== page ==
Stratton House Inn :: Ohio Revisited: Belmont County, Part 04 -- Lewis Wetzel, Indian Fighter: His Exploits at Dunkard's Creek and Indian Spring.
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by Henry Howe.

The celebrated Indian hunter, Lewis Wetzel, was often through this region. Belmont County was the scene of at least two of the daring adventures of this famous frontiersman. The scene of the first was on Dunkard Creek, and that of the second on the site of the National Road -- two and one-half miles east of St. Clairsville -- on the farm of Jno. B. Mechan, whose family had owned the place since 1810.

Fight at Dunkard's Creek

While hunting, Wetzel fell in with a young hunter who lived on Dunkard's Creek, and was persuaded to accompany him to his home. On their arrival they found the house in ruins and all the family murdered, except a young woman who had been boarding with them, with whom the young man was in love. Based on the signs, it was apparent that she had been taken alive.

By examining the trail of the enemy, they determined that the attack had been made by three Indians and a white renegade. Burning with revenge, they followed the trail until opposite the mouth of Captina Creek, where the enemy had crossed. Wetzel and the young hunter swam the stream and discovered the Indians' camp -- and the Indians laying around the fire. The young woman was apparently unhurt, but was moaning and pleading with her captors.

The young man could hardly restrain his rage and was for firing and rushing instantly upon them. Wetzel, who was more cautious, told the young hunter to wait until daylight, when there was a better chance of success in killing the whole party.

At dawn the Indians prepared to depart. The young man selected the white renegade as his first target and Wetzel aimed at an Indian. They both fired simultaneously with fatal effect. The young man rushed forward, knife in hand, to cut loose the young woman. At the same time, Wetzel re-loaded and pursued the two surviving Indians, who had taken to the woods until they could determine who was attacking them.

Wetzel discharged his rifle at random in order to draw the Indians from their cover. The ruse worked, and taking to his heels, he re-loaded his gun as he ran. Suddenly Wetzel wheeled about and fired his rifle through the body of the nearest Indian. The remaining Indian -- seeing the fate of his companion, and that his enemy's rifle was unloaded -- rushed forward in fury, the prospect of prompt revenge immediately at hand.

Wetzel led him on, dodging from tree to tree, until his rifle was again re-loaded. Again Wetzel suddenly turned and fired, and his remaining enemy fell dead at his feet.

After taking the scalps of the Indians, Wetzel, his friend, and their rescued captive, returned in safety to the settlement.

Fight at Indian Spring

A short time after Crawford's defeat in 1782, Wetzel accompanied Thomas Mills, a soldier in that action, to obtain his horse, which Mills had left near the site of St. Clairsville. They were met by a party of about forty Indians at the Indian Spring, two miles from St. Clairsville, on the road to Wheeling. Both parties discovered each other at the same moment. Lewis instantly fired and killed an Indian, while the Indians wounded Lewis in the heel, and subsequently overtook and killed him.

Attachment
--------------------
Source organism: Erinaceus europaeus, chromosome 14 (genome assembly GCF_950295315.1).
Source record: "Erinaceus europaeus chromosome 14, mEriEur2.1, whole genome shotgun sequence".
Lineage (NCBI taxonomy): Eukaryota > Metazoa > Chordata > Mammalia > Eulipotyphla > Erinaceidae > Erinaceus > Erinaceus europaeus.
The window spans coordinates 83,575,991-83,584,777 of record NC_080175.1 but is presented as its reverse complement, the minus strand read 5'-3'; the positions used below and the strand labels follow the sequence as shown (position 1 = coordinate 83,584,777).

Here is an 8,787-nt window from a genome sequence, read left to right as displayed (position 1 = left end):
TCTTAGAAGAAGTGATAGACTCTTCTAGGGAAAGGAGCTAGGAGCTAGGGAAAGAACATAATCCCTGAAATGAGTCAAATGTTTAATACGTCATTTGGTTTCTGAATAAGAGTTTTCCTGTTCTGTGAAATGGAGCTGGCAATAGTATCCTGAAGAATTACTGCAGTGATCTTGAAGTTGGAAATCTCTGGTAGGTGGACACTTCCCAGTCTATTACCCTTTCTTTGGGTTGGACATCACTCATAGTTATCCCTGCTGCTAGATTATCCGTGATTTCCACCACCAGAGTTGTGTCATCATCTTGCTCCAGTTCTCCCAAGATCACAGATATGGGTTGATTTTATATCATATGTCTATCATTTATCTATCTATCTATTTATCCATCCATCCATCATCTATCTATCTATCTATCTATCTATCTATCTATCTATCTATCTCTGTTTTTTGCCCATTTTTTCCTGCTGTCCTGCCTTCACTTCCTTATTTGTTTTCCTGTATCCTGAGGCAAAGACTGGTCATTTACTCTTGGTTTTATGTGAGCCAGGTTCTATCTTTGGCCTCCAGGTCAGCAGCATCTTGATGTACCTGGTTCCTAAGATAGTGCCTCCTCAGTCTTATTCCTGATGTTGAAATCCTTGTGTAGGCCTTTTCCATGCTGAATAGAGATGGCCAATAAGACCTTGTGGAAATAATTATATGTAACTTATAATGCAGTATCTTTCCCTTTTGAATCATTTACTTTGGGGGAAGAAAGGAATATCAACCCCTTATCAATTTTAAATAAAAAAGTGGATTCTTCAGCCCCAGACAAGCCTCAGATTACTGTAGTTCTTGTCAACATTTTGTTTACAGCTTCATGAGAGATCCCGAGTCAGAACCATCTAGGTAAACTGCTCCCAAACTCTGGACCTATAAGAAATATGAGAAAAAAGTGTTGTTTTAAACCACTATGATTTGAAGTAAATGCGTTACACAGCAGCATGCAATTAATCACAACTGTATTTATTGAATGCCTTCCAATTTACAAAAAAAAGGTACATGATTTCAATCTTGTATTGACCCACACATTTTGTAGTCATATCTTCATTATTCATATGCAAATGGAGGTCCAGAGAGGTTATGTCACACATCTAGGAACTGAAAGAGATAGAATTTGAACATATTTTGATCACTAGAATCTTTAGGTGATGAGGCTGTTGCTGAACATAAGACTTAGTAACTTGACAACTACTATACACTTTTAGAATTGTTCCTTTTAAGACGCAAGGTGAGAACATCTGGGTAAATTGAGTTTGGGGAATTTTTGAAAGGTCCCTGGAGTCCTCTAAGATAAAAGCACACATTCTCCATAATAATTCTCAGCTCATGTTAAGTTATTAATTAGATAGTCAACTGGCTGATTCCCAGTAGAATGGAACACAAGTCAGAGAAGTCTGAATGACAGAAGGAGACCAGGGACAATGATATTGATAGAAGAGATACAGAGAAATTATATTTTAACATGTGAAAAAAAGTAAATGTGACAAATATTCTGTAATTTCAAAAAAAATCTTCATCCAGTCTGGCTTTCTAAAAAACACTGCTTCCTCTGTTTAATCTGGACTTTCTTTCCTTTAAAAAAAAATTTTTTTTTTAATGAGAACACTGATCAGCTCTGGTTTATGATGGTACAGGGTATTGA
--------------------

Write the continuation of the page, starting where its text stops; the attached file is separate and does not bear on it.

Four Indians pursued Wetzel. About half a mile beyond, one of the Indians having closed to within a few steps of Wetzel, Wetzel wheeled and shot him, and then continued his retreat. In less than a mile farther, a second Indian caught Wetzel. As Wetzel turned to fire, the Indian caught the muzzle of his gun. A severe struggle followed, but Wetzel was able to bring the gun to the Indian's chest, and, firing it, killed his opponent.

Wetzel again wheeled and took off running, followed by the remaining two Indians. All three were pretty tired, and often stopped to rest behind protective trees. After going something more than another mile Wetzel took advantage of an open stretch of ground over which he had just passed. As the Indians entered the open stretch behind him, Wetzel stopped, turned, and aimed at the Indian closest to him -- who thereupon sprang behind a small sapling. Wetzel fired and wounded him mortally.

The remaining Indian then exclaimed, "No catch that man; gun always loaded."

After the peace of 1795 Wetzel pushed for the frontier on the Mississippi River. When he finally died, he died as he had lived -- a free man of the forest.


This entry is adapted from Henry Howe's HISTORICAL COLLECTIONS OF OHIO (2 vols., 1907). The book has been reedited, updated, and restructured for inclusion in the Pierian Press Fulltext eBooks database, and is included on the Stratton House Inn Web site by special permission. This entry is licensed for use ONLY on this Web site. This entry may not be copied or downloaded, but may be used for educational purposes and personal pleasure under fair-use provisions via this Web site. Please note that the Stratton House Inn iteration of this entry does NOT include the subject headings assigned the entry for use in the Fulltext eBooks database.

DATABASE: Fulltext eBooks: Copyright (c) 1998 The Pierian Press, Inc. All Rights Reserved
ENTRY NUMBER: EBK31135101

 

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